CNJ staff photo: Sharna Johnson Curry County Commissioners Caleb Chandler and Chairman Bobby Sandoval listen Wednesday as a resident offers opinions on a proposed public health and safety ordinance.
By Sharna Johnson: CNJ staff writer
An embattled ordinance aimed at public health and safety appears to have run out of lives.
During an informal committee meeting Wednesday, Curry County Commissioners decided to indefinitely table the ordinance and lift a one-month deadline in favor of more research.
No new timelines were set. Commissioners said they would like to hold more informal sessions to work through the issue.
Commissioners scheduled the special meeting to come up with a revised public nuisance ordinance — known as “An Ordinance Affecting General Public Health and Safety” — reintroduced within a month.
Efforts to create an ordinance have been ongoing for more than two years, spanning two commission terms.
The latest decision came after about three dozen members of the public and the committee agreed the ordinance’s history was convoluted and the results are a proposal that is probably not enforceable and potentially unconstitutional.
“I believe where we are right now is we’re stuck in forty feet of mud,” Walter Bradley told commissioners.
Bradley, a former lieutenant governor, advised commissioners to take their time and research the issue, not to succumb to pressure that led them to create a flawed proposal.
“Do not rush to legislate,” he said. “Identify what it is that this county needs in an ordinance.”
Bradley suggested using state resources, such as the Legislature’s counsel service, Eastern Plains Council of Governments and the New Mexico Association of Counties.
Bradley said commissioners need to research existing laws that could address some of the issues of concern and to be sure what the county is trying to do doesn’t create legal conflicts.
He also suggested the county look at extraterritorial zoning the city has in areas of the county and determine if collaboration with the city could give additional enforcement options.
Commissioner Caleb Chandler said he agreed with Bradley.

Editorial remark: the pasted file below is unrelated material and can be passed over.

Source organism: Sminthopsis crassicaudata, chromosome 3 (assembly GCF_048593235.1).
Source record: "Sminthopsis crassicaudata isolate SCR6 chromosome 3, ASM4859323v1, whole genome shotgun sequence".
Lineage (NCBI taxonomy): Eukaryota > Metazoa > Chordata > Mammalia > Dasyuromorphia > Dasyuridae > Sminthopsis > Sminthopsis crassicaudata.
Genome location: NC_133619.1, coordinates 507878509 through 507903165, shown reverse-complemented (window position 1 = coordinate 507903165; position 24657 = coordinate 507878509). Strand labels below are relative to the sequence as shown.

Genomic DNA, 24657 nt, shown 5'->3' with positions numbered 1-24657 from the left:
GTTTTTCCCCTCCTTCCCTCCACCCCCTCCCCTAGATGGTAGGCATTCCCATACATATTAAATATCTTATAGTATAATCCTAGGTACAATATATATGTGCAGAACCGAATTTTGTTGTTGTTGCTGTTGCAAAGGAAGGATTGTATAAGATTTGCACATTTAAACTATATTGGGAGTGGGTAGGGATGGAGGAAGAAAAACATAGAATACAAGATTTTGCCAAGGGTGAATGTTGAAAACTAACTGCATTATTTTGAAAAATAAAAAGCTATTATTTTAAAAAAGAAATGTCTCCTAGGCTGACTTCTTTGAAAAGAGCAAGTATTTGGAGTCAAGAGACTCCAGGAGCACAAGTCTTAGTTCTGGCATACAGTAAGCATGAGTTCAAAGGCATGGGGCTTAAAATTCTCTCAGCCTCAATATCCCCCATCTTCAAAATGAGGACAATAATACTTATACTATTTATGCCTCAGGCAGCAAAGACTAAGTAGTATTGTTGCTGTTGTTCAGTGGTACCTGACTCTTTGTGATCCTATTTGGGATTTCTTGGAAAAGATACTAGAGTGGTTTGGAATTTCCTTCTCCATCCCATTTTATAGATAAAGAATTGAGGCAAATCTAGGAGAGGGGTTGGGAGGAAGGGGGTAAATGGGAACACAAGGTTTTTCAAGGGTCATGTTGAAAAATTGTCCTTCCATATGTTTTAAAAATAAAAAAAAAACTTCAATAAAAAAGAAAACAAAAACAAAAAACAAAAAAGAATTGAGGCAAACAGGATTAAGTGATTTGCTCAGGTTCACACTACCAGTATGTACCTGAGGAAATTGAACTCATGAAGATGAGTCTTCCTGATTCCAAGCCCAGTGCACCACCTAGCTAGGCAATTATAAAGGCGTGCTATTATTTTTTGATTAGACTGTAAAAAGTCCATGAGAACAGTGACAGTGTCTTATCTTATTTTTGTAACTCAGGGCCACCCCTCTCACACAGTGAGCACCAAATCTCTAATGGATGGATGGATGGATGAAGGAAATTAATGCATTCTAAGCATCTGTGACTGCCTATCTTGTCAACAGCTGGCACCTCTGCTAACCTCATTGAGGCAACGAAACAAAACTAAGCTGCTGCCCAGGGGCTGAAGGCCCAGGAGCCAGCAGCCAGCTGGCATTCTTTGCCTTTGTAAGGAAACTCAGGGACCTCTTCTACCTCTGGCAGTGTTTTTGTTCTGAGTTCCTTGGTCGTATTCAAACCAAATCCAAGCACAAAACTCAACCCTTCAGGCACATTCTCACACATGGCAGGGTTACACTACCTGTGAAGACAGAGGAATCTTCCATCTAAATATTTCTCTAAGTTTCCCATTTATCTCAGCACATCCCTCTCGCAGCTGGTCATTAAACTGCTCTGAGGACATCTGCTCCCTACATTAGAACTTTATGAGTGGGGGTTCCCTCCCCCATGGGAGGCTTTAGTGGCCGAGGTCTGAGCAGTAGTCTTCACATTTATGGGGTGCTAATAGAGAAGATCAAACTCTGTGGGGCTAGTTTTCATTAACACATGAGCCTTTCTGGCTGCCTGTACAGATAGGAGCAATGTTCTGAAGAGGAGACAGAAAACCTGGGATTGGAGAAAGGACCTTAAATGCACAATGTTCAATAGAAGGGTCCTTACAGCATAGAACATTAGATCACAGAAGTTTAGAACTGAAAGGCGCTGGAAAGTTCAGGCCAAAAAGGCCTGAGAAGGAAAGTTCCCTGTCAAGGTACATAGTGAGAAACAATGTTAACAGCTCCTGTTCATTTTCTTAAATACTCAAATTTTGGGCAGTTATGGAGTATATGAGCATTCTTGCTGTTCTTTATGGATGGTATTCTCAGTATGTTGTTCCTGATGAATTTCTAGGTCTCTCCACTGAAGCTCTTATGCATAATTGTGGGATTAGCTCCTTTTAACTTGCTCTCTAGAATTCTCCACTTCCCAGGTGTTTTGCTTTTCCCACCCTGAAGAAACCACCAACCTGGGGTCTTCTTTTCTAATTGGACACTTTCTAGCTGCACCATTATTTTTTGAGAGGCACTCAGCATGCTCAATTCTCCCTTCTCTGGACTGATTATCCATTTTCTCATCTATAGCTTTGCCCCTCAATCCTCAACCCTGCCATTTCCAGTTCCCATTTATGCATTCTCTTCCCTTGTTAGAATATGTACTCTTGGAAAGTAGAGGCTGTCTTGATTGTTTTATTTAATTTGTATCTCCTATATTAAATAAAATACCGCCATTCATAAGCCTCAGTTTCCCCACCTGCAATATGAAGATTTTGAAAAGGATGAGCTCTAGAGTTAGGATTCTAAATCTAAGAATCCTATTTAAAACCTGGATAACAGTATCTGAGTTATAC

“If we enact something, it has to be something that we’re not going to have legal problems with in the future,” he said.
“I don’t think we want to hurry this up and put it on the books just so we can have something on the books.”
Commissioner Frank Blackburn, a member of the Land Use Committee that drafted the ordinance, said he too supported taking more time to make sure the ordinance is done correctly. His comment brought applause from the crowd of about three dozen in attendance.
“I’m going protect property rights,” Blackburn said. “I’m not going to violate property rights.”
County Attorney Stephen Doerr told commissioners he believed the current ordinance has reached a point where it no longer provides a workable foundation for the future and it should be tabled indefinitely.
“I think the commission is stymied and you’ve been trying to patch it (together) with duct tape,” he said. “Legally I would not recommend adopting the ordinance you’ve tabled.”
Chairman Bobby Sandoval allowed limited public comment. Sandoval said he did not think it productive for the commission to hear more comments regarding whether people support the need for an ordinance or not.
“We’re getting people coming to the podium telling us that we’ve got problems,” he said.
“We know we have problems,” Sandoval said, noting commissioners welcomed suggestions for a solution.
Resident Patsy Delk asked commissioners to give thought to illegal businesses operating in the county. She said even protective covenants in subdivisions are often unenforceable, bolstering the need for an ordinance.
Gloria Wicker, a resident of south Clovis, urged commissioners to move forward.
“Let’s get on with it,” Wicker said. “Let’s not wait eight months or a year until we get something done.”